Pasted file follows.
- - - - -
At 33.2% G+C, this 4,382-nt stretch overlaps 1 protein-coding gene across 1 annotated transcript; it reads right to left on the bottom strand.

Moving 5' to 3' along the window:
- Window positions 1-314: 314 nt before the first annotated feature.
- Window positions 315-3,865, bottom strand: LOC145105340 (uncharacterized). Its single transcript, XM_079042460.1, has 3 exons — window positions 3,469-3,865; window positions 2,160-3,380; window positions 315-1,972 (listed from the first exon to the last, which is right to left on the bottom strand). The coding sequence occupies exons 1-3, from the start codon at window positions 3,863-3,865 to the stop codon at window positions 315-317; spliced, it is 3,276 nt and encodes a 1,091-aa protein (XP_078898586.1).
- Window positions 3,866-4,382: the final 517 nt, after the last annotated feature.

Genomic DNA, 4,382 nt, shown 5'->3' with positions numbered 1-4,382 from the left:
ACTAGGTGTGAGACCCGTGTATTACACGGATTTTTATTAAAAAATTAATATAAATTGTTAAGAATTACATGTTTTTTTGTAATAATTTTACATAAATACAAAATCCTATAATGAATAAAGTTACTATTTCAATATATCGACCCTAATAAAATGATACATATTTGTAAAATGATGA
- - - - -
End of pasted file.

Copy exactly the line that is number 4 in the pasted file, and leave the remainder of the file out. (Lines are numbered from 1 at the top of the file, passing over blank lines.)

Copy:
- Window positions 315-3,865, bottom strand: LOC145105340 (uncharacterized). Its single transcript, XM_079042460.1, has 3 exons — window positions 3,469-3,865; window positions 2,160-3,380; window positions 315-1,972 (listed from the first exon to the last, which is right to left on the bottom strand). The coding sequence occupies exons 1-3, from the start codon at window positions 3,863-3,865 to the stop codon at window positions 315-317; spliced, it is 3,276 nt and encodes a 1,091-aa protein (XP_078898586.1).